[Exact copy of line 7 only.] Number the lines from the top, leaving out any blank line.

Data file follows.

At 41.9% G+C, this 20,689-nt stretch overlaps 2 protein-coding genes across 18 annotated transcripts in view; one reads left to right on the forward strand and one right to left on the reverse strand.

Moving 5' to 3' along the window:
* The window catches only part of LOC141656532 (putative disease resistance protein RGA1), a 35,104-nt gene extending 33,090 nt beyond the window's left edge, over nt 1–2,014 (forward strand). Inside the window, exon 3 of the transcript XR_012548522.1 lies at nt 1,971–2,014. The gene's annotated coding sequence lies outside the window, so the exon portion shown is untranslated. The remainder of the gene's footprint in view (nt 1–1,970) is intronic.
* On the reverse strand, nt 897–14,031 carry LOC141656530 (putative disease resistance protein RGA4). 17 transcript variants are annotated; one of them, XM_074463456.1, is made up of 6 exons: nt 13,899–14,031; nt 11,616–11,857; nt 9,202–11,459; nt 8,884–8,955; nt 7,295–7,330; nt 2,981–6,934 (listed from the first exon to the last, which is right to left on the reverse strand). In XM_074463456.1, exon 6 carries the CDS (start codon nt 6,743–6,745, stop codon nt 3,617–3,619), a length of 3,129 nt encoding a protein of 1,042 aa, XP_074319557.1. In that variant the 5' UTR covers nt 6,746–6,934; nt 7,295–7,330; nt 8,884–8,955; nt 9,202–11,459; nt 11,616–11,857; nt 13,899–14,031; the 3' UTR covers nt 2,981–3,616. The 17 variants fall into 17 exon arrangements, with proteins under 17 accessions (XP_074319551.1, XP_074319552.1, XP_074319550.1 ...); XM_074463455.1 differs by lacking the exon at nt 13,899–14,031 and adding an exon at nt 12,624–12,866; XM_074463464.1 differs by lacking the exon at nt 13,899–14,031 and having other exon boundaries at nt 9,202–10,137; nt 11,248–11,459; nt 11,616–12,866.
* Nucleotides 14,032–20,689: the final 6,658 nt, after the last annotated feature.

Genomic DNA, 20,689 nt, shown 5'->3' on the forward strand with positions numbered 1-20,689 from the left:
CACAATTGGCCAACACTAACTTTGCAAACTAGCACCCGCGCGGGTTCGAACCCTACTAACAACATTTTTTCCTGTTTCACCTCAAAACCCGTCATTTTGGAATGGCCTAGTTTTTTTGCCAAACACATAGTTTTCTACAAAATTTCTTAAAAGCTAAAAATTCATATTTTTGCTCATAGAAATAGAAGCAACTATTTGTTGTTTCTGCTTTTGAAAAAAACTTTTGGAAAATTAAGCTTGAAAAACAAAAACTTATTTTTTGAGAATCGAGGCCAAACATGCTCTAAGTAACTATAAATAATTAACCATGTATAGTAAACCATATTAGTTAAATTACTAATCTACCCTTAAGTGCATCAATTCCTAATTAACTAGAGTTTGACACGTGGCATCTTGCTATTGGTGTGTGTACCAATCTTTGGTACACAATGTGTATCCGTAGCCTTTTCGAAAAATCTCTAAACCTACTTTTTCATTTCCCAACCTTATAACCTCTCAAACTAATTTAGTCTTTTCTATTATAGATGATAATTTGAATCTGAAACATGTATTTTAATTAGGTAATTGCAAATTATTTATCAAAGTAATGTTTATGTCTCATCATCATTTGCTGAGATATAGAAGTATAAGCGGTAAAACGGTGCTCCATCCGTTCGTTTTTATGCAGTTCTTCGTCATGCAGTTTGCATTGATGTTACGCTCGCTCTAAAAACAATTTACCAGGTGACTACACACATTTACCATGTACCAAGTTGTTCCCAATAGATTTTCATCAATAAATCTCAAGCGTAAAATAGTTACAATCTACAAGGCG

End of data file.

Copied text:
CACAATTGGCCAACACTAACTTTGCAAACTAGCACCCGCGCGGGTTCGAACCCTACTAACAACATTTTTTCCTGTTTCACCTCAAAACCCGTCATTTTGGAATGGCCTAGTTTTTTTGCCAAACACATAGTTTTCTACAAAATTTCTTAAAAGCTAAAAATTCATATTTTTGCTCATAGAAATAGAAGCAACTATTTGTTGTTTCTGCTTTTGAAAAAAACTTTTGGAAAATTAAGCTTGAAAAACAAAAACTTATTTTTTGAGAATCGAGGCCAAACATGCTCTAAGTAACTATAAATAATTAACCATGTATAGTAAACCATATTAGTTAAATTACTAATCTACCCTTAAGTGCATCAATTCCTAATTAACTAGAGTTTGACACGTGGCATCTTGCTATTGGTGTGTGTACCAATCTTTGGTACACAATGTGTATCCGTAGCCTTTTCGAAAAATCTCTAAACCTACTTTTTCATTTCCCAACCTTATAACCTCTCAAACTAATTTAGTCTTTTCTATTATAGATGATAATTTGAATCTGAAACATGTATTTTAATTAGGTAATTGCAAATTATTTATCAAAGTAATGTTTATGTCTCATCATCATTTGCTGAGATATAGAAGTATAAGCGGTAAAACGGTGCTCCATCCGTTCGTTTTTATGCAGTTCTTCGTCATGCAGTTTGCATTGATGTTACGCTCGCTCTAAAAACAATTTACCAGGTGACTACACACATTTACCATGTACCAAGTTGTTCCCAATAGATTTTCATCAATAAATCTCAAGCGTAAAATAGTTACAATCTACAAGGCG